HENRI

1869 - 1954
MATISSE
Matisse's true artistic liberation, in terms of the use of color to render forms and organize spatial planes, came about first through the influence of Gauguin, Cezanne and van Gogh, whose work he studied closely. Then, Matisse encountered the pointillist painting of Edmond Cross and Signac. By 1905 he had produced some of the boldest color images ever created. His images of dancers, and of human figures in general, convey expressive form first and the particular details of anatomy only secondarily. Matisse extended this principle into other fields; his bronze sculptures, like his drawing reveal the same expressive contours seen in his paintings. be patient Although intellectually sophisticated, Matisse always emphasized the importance of instinct and intuition in the production of a work of art. He argued that an artist did not have complete control over color and form; instead, colors, shapes, and lines would come to dictate to the sensitive artist how they might be employed in relation to one another. He often emphasized his joy in abandoning himself to the play of the forces of color and design, and he explained the rhythmic, but distorted, forms of many of his figures in terms of the working out of a total pictorial harmony. Matisse is regarded as one of the great formative figures in 20th-century art.

Henri Émile Benoît, leader of the Fauve group, was born in Le Cateau-Cambrésis in northern France on December 31, 1869. The son of a middle-class family, he studied and began to practice law. In 1890, however, while recovering slowly from an attack of appendicitis, he became intrigued by the practice of painting. In 1892, having given up his law career, he went to Paris to study art formally. His first teachers were academically trained and relatively conservative; Matisse's own early style was a conventional form of naturalism, and he made many copies after the old masters. He also studied more contemporary art, especially that of the impressionists, and he began to experiment, earning a reputation as a rebellious member of his studio classes.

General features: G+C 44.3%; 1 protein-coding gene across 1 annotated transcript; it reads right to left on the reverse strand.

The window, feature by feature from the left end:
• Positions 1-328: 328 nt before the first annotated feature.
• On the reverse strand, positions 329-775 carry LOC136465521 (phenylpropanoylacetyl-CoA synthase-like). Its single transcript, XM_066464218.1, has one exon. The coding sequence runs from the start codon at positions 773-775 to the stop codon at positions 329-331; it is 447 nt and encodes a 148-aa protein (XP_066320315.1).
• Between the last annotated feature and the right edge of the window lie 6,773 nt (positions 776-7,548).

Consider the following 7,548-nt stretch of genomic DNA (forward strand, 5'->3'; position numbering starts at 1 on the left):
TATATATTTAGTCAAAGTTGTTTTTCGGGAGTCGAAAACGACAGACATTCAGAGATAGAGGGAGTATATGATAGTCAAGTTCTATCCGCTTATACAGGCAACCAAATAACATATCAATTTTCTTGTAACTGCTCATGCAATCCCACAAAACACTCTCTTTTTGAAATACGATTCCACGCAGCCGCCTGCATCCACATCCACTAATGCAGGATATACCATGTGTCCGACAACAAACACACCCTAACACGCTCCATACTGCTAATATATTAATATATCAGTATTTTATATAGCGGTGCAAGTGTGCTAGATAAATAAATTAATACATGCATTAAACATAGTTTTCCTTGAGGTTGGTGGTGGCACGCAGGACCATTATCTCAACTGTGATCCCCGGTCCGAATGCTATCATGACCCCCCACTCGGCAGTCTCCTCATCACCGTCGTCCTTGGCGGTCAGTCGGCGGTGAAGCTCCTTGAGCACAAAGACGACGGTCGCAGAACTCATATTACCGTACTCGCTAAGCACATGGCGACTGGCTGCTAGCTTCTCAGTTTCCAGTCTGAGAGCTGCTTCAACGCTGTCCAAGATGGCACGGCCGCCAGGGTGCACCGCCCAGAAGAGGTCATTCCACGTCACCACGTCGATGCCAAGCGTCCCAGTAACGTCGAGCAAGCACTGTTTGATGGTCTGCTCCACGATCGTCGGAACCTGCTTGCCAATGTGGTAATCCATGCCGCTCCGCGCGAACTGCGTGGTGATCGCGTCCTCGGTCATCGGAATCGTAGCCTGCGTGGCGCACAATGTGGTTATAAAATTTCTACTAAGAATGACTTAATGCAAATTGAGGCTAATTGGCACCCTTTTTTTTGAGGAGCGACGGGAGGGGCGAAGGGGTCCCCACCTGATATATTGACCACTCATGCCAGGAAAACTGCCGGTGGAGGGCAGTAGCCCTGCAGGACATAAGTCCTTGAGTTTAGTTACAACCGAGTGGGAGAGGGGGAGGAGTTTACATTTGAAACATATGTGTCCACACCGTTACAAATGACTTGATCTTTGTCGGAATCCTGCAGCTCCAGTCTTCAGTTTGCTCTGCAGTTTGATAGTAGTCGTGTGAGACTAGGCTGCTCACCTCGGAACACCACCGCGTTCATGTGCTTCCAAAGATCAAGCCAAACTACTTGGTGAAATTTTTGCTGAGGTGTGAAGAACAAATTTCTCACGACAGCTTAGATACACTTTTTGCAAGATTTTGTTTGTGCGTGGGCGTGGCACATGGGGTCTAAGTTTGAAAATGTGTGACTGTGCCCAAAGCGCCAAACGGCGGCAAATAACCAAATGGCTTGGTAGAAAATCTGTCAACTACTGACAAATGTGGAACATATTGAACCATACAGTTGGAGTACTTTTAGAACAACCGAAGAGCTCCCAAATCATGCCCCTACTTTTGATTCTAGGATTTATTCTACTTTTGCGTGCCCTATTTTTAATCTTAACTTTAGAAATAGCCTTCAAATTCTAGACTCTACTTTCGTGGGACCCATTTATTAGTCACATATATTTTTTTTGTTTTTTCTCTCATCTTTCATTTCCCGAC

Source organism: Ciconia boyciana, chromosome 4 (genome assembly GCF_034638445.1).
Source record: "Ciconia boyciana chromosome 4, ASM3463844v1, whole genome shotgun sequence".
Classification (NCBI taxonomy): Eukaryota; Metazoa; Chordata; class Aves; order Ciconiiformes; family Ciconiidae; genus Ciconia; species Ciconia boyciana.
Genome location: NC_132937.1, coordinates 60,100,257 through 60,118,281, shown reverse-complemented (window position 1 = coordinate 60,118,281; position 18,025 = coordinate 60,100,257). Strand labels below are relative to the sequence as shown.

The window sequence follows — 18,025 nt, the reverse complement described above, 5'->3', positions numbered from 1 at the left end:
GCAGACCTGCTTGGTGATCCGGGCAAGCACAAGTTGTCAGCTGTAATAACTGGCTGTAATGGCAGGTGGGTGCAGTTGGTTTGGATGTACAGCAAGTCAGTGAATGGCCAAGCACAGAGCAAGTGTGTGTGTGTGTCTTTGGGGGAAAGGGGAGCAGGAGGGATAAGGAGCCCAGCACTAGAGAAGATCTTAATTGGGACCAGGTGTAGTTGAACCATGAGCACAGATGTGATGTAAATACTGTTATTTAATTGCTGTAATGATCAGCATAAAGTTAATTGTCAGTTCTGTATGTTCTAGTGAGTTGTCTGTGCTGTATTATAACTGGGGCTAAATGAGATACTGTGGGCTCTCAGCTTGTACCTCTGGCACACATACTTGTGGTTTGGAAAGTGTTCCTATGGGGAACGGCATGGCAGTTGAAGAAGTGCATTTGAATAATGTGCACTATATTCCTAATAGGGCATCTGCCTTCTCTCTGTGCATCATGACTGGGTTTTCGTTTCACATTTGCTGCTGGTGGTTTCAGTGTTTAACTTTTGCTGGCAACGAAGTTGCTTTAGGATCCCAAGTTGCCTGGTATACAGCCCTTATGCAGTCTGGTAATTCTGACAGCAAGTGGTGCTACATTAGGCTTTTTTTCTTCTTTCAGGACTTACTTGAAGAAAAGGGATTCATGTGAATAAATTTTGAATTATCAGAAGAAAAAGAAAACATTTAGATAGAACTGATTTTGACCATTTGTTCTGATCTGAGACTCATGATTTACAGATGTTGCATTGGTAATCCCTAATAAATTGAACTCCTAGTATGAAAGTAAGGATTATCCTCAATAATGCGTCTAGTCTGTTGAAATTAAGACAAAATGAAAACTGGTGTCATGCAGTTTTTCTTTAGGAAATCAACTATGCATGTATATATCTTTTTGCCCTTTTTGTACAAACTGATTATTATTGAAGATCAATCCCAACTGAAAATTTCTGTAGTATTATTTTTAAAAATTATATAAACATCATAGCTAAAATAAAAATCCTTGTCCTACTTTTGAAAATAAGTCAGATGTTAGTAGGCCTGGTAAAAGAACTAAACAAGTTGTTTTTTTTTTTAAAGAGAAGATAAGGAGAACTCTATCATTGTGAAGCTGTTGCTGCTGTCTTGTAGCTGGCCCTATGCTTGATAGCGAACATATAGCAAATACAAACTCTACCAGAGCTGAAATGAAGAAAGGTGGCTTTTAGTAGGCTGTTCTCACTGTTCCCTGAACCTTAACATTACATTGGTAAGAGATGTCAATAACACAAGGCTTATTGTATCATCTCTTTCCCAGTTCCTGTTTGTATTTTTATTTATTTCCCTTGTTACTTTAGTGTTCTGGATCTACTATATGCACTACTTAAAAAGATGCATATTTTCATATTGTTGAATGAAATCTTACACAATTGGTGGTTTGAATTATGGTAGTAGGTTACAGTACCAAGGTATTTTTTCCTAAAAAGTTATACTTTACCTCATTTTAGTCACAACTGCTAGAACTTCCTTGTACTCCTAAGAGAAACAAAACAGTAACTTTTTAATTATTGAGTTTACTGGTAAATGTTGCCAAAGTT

While he was regarded as a leader of radicalism in the arts, Matisse was beginning to gain the approval of a number of influential critics and collectors, including the American expatriate writer Gertrude Stein and her family. Among the many important commissions he received was that of a Russian collector who requested mural panels illustrating dance and music (both completed in 1911; now in the Hermitage, Saint Petersburg). Such broadly conceived themes ideally suited Matisse; they allowed him freedom of invention and play of form and expression. His images of dancers, and of human figures in general, convey expressive form first and the particular details of anatomy only secondarily. Matisse extended this principle into other fields; his bronze sculptures, like his drawings and works in several graphic media, reveal the same expressive contours seen in his paintings.

From the 1920s until his death, Matisse spent much time in the south of France, particularly Nice, painting local scenes with a thin, fluid application of bright color. In his old age, he was commissioned to design the decoration of the small Chapel of Saint-Marie du Rosaire at Vence (near Cannes), which he completed between 1947 and 1951. Often bedridden during his last years, he occupied himself with decoupage, creating works of brilliantly colored paper cutouts arranged casually, but with an unfailing eye for design, on a canvas surface. Matisse died in Nice on November 3, 1954. Unlike many artists, he was internationally popular during his lifetime, enjoying the favor of collectors, art critics, and the younger generation of artists.

Tesoro Gallery


© 2000 Succession H. Matisse, Paris / Artists Rights Society (ARS), New York
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